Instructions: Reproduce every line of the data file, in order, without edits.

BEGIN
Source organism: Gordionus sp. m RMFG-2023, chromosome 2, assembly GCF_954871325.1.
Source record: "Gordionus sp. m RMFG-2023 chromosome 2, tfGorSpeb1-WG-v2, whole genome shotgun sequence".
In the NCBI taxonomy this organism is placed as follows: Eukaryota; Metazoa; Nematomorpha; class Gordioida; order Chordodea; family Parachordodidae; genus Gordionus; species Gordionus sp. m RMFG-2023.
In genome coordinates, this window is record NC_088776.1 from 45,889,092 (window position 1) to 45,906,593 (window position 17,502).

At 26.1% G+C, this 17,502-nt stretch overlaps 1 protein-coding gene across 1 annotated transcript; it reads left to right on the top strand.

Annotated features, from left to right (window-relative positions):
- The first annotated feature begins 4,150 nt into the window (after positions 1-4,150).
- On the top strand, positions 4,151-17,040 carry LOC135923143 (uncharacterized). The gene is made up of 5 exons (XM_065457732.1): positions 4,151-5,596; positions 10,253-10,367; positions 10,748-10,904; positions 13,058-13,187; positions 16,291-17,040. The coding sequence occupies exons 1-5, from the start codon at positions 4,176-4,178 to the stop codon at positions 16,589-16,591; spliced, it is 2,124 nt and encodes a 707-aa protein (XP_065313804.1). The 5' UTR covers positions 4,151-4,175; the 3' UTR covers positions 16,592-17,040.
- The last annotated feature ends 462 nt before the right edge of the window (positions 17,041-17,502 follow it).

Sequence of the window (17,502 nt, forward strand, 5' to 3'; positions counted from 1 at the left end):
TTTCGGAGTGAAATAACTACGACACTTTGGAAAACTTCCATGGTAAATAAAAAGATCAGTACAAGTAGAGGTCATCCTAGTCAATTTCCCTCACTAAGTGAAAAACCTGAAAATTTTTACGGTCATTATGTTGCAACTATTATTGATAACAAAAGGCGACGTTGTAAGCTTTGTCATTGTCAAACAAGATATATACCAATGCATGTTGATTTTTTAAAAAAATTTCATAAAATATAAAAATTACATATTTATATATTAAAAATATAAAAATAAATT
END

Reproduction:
Source organism: Gordionus sp. m RMFG-2023, chromosome 2, assembly GCF_954871325.1.
Source record: "Gordionus sp. m RMFG-2023 chromosome 2, tfGorSpeb1-WG-v2, whole genome shotgun sequence".
In the NCBI taxonomy this organism is placed as follows: Eukaryota; Metazoa; Nematomorpha; class Gordioida; order Chordodea; family Parachordodidae; genus Gordionus; species Gordionus sp. m RMFG-2023.
In genome coordinates, this window is record NC_088776.1 from 45,889,092 (window position 1) to 45,906,593 (window position 17,502).

At 26.1% G+C, this 17,502-nt stretch overlaps 1 protein-coding gene across 1 annotated transcript; it reads left to right on the top strand.

Annotated features, from left to right (window-relative positions):
- The first annotated feature begins 4,150 nt into the window (after positions 1-4,150).
- On the top strand, positions 4,151-17,040 carry LOC135923143 (uncharacterized). The gene is made up of 5 exons (XM_065457732.1): positions 4,151-5,596; positions 10,253-10,367; positions 10,748-10,904; positions 13,058-13,187; positions 16,291-17,040. The coding sequence occupies exons 1-5, from the start codon at positions 4,176-4,178 to the stop codon at positions 16,589-16,591; spliced, it is 2,124 nt and encodes a 707-aa protein (XP_065313804.1). The 5' UTR covers positions 4,151-4,175; the 3' UTR covers positions 16,592-17,040.
- The last annotated feature ends 462 nt before the right edge of the window (positions 17,041-17,502 follow it).

Sequence of the window (17,502 nt, forward strand, 5' to 3'; positions counted from 1 at the left end):
TTTCGGAGTGAAATAACTACGACACTTTGGAAAACTTCCATGGTAAATAAAAAGATCAGTACAAGTAGAGGTCATCCTAGTCAATTTCCCTCACTAAGTGAAAAACCTGAAAATTTTTACGGTCATTATGTTGCAACTATTATTGATAACAAAAGGCGACGTTGTAAGCTTTGTCATTGTCAAACAAGATATATACCAATGCATGTTGATTTTTTAAAAAAATTTCATAAAATATAAAAATTACATATTTATATATTAAAAATATAAAAATAAATT